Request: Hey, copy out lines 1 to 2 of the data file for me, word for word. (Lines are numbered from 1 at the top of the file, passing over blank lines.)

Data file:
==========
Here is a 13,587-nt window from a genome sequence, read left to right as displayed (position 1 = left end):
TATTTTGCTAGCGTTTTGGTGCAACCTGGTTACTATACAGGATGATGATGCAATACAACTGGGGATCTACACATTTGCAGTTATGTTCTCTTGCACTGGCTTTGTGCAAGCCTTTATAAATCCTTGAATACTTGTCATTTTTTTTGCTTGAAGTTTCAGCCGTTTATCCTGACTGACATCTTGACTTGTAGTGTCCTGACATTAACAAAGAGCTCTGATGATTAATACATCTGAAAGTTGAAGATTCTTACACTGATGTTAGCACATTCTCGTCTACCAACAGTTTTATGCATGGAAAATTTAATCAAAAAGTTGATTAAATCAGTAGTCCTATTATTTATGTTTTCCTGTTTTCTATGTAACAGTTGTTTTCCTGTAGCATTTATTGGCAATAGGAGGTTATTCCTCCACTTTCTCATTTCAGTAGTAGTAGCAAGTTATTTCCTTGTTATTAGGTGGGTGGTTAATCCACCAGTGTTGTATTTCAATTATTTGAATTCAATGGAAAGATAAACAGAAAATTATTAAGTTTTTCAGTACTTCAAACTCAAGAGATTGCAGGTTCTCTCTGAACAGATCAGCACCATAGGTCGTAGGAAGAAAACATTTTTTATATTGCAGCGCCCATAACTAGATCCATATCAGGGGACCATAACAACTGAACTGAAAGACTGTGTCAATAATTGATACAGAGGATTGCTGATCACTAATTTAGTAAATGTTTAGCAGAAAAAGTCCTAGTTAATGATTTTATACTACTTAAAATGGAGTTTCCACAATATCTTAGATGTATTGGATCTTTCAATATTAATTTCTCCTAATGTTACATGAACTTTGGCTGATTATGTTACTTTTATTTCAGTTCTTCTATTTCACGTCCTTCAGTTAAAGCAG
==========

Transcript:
Here is a 13,587-nt window from a genome sequence, read left to right as displayed (position 1 = left end):
TATTTTGCTAGCGTTTTGGTGCAACCTGGTTACTATACAGGATGATGATGCAATACAACTGGGGATCTACACATTTGCAGTTATGTTCTCTTGCACTGGCTTTGTGCAAGCCTTTATAAATCCTTGAATACTTGTCATTTTTTTTGCTTGAAGTTTCAGCCGTTTATCCTGACTGACATCTTGACTTGTAGTGTCCTGACATTAACAAAGAGCTCTGATGATTAATACATCTGAAAGTTGAAGATTCTTACACTGATGTTAGCACATTCTCGTCTACCAACAGTTTTATGCATGGAAAATTTAATCAAAAAGTTGATTAAATCAGTAGTCCTATTATTTATGTTTTCCTGTTTTCTATGTAACAGTTGTTTTCCTGTAGCATTTATTGGCAATAGGAGGTTATTCCTCCACTTTCTCATTTCAGTAGTAGTAGCAAGTTATTTCCTTGTTATTAGGTGGGTGGTTAATCCACCAGTGTTGTATTTCAATTATTTGAATTCAATGGAAAGATAAACAGAAAATTATTAAGTTTTTCAGTACTTCAAACTCAAGAGATTGCAGGTTCTCTCTGAACAGATCAGCACCATAGGTCGTAGGAAGAAAACATTTTTTATATTGCAGCGCCCATAACTAGATCCATATCAGGGGACCATAACAACTGAACTGAAAGACTGTGTCAATAATTGATACAGAGGATTGCTGATCACTAATTTAGTAAATGTTTAGCAGAAAAAGTCCTAGTTAATGATTTTATACTACTTAAAATGGAGTTTCCACAATATCTTAGATGTATTGGATCTTTCAATATTAATTTCTCCTAATGTTACATGAACTTTGGCTGATTATGTTACTTTTATTTCAGTTCTTCTATTTCACGTCCTTCAGTTAAAGCAG